It brings up a very interesting question: Have those efforts to precisely target Japanese comics to particular groups of people—sometimes to the point of being outrageously niche—been the catalyst for manga becoming as popular as it is for so many different types of Japanese consumers, or has that careful separation of manga’s constant releases come about as an attempt to satisfy a marketplace that naturally became diverse in readership?

No matter the answer to that question, we can also see a similar approach to marketing in Japan’s equally interesting videogames industry. Get past major releases like Mario, Monster Hunter, and Pokemon, and you’ll find a smaller, more focused group of lesser-known publishers working hard to satisfy the niche markets they’ve carved out for themselves.

A perfect example of this is Hakuoki: Demon of the Fleeting Blossom, the latest chapter of Idea Factory’s Hakuoki series that Aksys Games is currently prepping for its English debut. Hakuoki could be classified in a number of ways—as an adventure game, a dating sim, or a visual novel—but another category it belongs to is that of the “otome game”. Otome games—literally “Maiden games” when translated from Japanese—are a decidedly Japanese genre which targets female players, where the main character herself is always female and one of her objectives is the pursuit of love.

Set in Edo-era Japan, Hakuoki follows a young woman named Chizuru Yukimura. Chizuru has set out in search of her father, and that search leads her to the bustling city of Kyoto. There she finds her fate intertwined with the Shinsengumi, a legendary special police force of samurai brought together to help calm outbreaks of violence in Kyoto during the late shogunate period. As it seem the Shinsengumi themselves are also searching for her father, Chizuru decides to join forces with them—and soon finds herself no only being protected by some of the Shinsengumi’s members, but also falling in love with them.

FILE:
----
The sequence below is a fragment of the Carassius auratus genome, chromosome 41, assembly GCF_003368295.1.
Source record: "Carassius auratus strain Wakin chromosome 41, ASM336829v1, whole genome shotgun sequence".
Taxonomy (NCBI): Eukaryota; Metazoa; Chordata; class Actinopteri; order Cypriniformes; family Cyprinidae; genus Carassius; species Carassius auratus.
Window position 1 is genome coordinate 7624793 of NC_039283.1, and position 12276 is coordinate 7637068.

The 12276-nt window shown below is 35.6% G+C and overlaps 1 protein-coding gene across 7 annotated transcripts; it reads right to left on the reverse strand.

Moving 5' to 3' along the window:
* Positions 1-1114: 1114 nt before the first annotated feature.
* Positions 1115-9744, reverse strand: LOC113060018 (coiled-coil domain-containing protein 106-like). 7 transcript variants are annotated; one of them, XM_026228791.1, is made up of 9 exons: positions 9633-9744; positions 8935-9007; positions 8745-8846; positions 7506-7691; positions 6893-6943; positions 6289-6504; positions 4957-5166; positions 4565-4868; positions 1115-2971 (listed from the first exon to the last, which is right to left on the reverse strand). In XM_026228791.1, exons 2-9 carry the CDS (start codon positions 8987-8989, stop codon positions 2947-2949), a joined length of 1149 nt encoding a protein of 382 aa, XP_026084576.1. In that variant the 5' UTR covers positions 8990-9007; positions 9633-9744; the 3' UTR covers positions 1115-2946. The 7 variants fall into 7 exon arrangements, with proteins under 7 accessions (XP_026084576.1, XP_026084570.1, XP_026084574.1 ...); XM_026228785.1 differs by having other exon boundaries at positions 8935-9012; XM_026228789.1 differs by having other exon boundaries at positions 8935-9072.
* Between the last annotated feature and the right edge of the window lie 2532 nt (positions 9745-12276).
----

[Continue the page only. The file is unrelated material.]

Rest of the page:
The fate of Hakuoki: Demon of the Fleeting Blossom will be of interest to many, as this is the first time an otome game has seen official release in North America. The game targets a segment of the population that very rarely gets serious attention on our shores, but the gamble Aksys is taking on the title of course raises the question: While the fanbase may be there to support such niche releases in Hakuoki’s home territory of Japan, does a similar fanbase even exist here in the West?

While Aksys is no doubt hoping the answer to that question is a positive one, what may be bigger than the eventual success of Hakuoki is that game releases like these are even being tried in the first place. It wasn’t so long ago that most Western publishers believes that Japanese RPGs simply didn’t have what it took to find real success outside of Japan—a “fact” that Final Fantasy VII soundly disproved. Of course, at the end of the day, the tale of Cloud Strife was still an RPG—a genre easily understood no matter your race or nationality. Can the same be said for a sub-type of gaming that specifically targets a segment of the population often assumed to have little to no interest in such hobbies?